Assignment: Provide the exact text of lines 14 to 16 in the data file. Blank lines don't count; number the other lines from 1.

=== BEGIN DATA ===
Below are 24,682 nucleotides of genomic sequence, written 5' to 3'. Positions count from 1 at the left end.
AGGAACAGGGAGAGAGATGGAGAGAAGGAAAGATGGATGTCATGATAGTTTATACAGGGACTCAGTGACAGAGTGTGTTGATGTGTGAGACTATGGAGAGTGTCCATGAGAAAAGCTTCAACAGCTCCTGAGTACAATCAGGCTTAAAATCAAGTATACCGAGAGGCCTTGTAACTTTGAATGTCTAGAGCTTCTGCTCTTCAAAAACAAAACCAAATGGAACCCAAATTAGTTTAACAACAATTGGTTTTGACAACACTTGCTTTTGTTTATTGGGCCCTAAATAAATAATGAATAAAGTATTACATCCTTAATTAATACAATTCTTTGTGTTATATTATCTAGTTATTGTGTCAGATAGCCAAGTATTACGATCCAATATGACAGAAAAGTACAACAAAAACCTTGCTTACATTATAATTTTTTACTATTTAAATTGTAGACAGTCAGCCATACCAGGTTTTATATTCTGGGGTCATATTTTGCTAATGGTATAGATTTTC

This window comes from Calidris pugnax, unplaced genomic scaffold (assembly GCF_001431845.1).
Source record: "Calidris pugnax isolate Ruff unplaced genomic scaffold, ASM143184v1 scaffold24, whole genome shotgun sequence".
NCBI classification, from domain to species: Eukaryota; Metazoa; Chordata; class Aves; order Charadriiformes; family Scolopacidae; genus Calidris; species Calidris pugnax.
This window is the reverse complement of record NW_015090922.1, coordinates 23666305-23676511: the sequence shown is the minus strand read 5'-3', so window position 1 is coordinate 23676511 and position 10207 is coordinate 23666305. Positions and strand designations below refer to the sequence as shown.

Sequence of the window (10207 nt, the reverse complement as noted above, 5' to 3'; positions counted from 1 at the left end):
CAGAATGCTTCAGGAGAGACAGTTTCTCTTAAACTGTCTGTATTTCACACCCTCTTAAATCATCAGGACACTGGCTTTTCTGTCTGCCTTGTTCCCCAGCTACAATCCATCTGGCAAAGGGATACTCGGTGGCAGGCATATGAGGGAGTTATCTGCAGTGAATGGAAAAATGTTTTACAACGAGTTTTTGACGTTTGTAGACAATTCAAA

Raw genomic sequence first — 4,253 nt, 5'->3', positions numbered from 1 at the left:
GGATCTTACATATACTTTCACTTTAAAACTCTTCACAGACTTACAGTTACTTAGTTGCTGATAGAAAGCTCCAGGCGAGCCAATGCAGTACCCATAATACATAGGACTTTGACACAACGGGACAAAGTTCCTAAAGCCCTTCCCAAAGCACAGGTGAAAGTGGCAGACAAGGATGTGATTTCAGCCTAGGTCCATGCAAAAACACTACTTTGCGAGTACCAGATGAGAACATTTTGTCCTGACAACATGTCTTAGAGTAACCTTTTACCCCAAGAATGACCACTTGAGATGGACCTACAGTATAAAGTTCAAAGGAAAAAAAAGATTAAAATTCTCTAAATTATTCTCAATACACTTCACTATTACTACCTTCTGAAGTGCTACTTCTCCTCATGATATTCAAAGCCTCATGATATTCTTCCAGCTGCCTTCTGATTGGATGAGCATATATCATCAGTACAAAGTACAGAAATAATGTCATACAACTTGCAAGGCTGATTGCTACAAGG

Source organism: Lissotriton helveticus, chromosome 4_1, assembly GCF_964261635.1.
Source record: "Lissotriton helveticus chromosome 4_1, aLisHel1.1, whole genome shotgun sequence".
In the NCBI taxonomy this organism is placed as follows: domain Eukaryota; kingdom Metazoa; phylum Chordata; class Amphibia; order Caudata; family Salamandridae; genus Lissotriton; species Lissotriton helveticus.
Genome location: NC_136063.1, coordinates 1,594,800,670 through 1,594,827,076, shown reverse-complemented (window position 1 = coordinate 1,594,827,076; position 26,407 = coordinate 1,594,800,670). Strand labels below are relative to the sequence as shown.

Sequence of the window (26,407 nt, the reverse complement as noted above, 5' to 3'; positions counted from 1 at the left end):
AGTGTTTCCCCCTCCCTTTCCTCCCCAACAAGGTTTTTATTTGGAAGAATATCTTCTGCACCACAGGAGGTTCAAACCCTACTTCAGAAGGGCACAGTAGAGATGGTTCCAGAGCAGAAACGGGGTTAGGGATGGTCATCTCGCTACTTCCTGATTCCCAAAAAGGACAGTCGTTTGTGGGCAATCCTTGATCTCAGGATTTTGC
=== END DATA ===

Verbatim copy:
Genome location: NC_136063.1, coordinates 1,594,800,670 through 1,594,827,076, shown reverse-complemented (window position 1 = coordinate 1,594,827,076; position 26,407 = coordinate 1,594,800,670). Strand labels below are relative to the sequence as shown.

Sequence of the window (26,407 nt, the reverse complement as noted above, 5' to 3'; positions counted from 1 at the left end):
AGTGTTTCCCCCTCCCTTTCCTCCCCAACAAGGTTTTTATTTGGAAGAATATCTTCTGCACCACAGGAGGTTCAAACCCTACTTCAGAAGGGCACAGTAGAGATGGTTCCAGAGCAGAAACGGGGTTAGGGATGGTCATCTCGCTACTTCCTGATTCCCAAAAAGGACAGTCGTTTGTGGGCAATCCTTGATCTCAGGATTTTGC